May 21, 2023
Ask anyone who suffers from migraine headaches and they will tell you in no uncertain terms that this is not “just another headache.” Migraine is actually a complex central nervous system disorder and is characterized by long duration headaches (from 4 to 72 hours if untreated) often on only one side of the head and is usually accompanied by sensitivity to both light and sound as well as nausea and vomiting. Family history, age, and a variety of factors can contribute to the likelihood of getting migraines for both women and men but it’s women who will often notice a connection between hormonal changes and headaches.
Although migraines can begin at any age, they typically make their first appearance during adolescence. For both men and women, migraines tend to peak when people are in their 30’s and then in general become less severe as people get older. Research suggests that migraines are heavily influenced by hormonal fluctuations, so it’s no surprise that women are three times as likely as men to suffer from migraines. Many women who have migraines will report having them just before or during their period.
But what about menopause? What is the connection between migraines and menopause?
Many clinicians have long held the opinion that migraines improve during menopause. A study done in 2020 did find that while migraines tend to worsen during the perimenopausal years (the years leading up to true menopause), they typically improve after menopause has been completed. But other, more recent research reviews found that a significant proportion of women who are postmenopausal and seek treatment for headache in clinics are reporting worsening of their migraines after menopause. These conflicting results just serve to underscore that migraine is a complex disease and has many factors that come into play, not just a woman’s hormonal status.
Each woman is different and will react differently to treatment options. In some women, taking hormone replacement therapy can actually worsen headaches, while in other women headaches improve or may have no change at all. For women who are already taking hormone replacement therapy but are still suffering from migraines, some clinicians will prescribe a skin patch that contains estrogen. The patch will deliver a steady, low-level supply of the hormone and this is less likely to make your headaches worse. For women whose hormone replacement therapy makes their headaches worse, their doctor may choose to lower the dose of estrogen or switch to a different estrogen form. Some women, in consultation with their physicians, choose to stop hormone replacement therapy altogether.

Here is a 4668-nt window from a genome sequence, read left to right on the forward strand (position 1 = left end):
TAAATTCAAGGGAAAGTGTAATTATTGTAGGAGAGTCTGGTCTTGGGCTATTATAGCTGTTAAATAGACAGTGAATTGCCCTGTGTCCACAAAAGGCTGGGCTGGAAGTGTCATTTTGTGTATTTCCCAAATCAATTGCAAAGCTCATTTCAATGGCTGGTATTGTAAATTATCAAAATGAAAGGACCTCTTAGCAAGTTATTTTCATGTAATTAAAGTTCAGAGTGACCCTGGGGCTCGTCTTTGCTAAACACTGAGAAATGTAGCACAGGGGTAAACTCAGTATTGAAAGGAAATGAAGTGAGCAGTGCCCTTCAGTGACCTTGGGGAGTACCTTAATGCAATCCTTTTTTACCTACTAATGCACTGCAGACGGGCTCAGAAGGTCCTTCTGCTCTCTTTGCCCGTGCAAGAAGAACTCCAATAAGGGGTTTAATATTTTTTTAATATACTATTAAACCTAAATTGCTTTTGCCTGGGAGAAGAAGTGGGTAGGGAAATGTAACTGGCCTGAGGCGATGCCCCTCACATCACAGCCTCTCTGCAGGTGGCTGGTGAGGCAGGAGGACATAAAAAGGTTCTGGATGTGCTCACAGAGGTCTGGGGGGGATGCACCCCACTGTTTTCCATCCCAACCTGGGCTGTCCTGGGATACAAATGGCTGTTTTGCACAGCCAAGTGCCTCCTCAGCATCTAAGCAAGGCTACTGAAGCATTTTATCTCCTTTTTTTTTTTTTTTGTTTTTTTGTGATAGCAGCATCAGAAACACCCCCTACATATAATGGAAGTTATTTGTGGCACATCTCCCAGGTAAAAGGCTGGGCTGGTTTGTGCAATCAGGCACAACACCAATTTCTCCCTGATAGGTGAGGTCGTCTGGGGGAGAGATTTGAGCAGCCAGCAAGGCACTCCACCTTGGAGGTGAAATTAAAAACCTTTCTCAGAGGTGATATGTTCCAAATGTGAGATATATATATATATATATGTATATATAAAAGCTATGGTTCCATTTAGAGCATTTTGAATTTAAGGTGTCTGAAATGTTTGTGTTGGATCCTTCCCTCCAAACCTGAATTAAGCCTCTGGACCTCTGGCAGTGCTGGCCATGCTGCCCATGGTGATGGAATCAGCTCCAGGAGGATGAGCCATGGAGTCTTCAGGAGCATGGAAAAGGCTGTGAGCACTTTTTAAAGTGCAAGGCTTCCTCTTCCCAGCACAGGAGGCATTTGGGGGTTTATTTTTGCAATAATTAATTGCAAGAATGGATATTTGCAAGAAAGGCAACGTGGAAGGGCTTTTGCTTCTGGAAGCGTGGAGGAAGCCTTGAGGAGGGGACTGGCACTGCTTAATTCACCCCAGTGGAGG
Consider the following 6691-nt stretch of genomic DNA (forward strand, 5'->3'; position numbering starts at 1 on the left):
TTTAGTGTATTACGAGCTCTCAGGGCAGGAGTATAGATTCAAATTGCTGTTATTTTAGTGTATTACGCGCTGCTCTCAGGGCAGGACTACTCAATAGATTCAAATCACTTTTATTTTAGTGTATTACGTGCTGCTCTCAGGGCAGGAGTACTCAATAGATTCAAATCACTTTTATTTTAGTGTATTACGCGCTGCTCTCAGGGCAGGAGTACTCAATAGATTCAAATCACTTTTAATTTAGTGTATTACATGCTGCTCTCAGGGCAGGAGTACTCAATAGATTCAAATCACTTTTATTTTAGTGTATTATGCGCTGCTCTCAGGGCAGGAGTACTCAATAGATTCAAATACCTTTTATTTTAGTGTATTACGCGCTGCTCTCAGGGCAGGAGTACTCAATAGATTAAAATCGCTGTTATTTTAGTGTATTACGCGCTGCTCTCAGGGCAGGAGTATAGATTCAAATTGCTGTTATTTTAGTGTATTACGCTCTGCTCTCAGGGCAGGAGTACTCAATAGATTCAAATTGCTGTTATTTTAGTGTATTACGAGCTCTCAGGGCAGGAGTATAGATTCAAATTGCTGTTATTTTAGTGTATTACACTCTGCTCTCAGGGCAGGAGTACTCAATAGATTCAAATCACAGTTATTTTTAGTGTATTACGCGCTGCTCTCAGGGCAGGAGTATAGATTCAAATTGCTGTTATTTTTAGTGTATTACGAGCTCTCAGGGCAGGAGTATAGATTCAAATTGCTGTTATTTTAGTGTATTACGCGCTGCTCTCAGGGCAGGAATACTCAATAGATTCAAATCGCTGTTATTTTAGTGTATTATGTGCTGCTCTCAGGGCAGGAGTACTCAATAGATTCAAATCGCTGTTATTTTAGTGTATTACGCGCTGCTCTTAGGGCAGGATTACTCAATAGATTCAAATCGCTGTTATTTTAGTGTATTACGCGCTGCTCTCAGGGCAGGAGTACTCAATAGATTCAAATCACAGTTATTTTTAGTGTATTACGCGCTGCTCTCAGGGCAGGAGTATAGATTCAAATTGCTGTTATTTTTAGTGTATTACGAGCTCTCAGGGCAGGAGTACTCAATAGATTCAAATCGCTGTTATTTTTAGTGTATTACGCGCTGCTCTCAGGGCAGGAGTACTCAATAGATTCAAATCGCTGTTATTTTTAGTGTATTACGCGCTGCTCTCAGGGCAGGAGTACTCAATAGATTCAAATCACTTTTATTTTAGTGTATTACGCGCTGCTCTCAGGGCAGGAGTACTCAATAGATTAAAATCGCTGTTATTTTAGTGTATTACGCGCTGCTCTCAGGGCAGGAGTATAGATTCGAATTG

There is some good news to report in terms of new treatment options that don’t involve hormones. More progress in the treatment of this debilitating condition has been made in the last couple of years than in the last three decades! In addition to new drugs there are new delivery systems including nasal sprays and injections that promise to be more effective and with fewer side effects than the older medications. Older treatments work best if you are able to take them within 30 minutes of an attack but some of the newer drugs can be given as long as two to four hours into a migraine attack. Non-drug options are also being investigated, with neuromodulation devices that stimulate your nervous system with a low-voltage electrical or magnetic pulse are already on the market and are showing some promising results.
Sometimes, simple lifestyle changes can also help, such as keeping a diary of foods that may trigger your migraines, such as chocolate, aged cheese, or artificial sweeteners. Sleep is very important, so do your best to go to bed and get up at the same time each night and day, eat your meals at regular times to avoid dips in blood sugar, and implement a program of stress control, such as guided relaxation or meditation.
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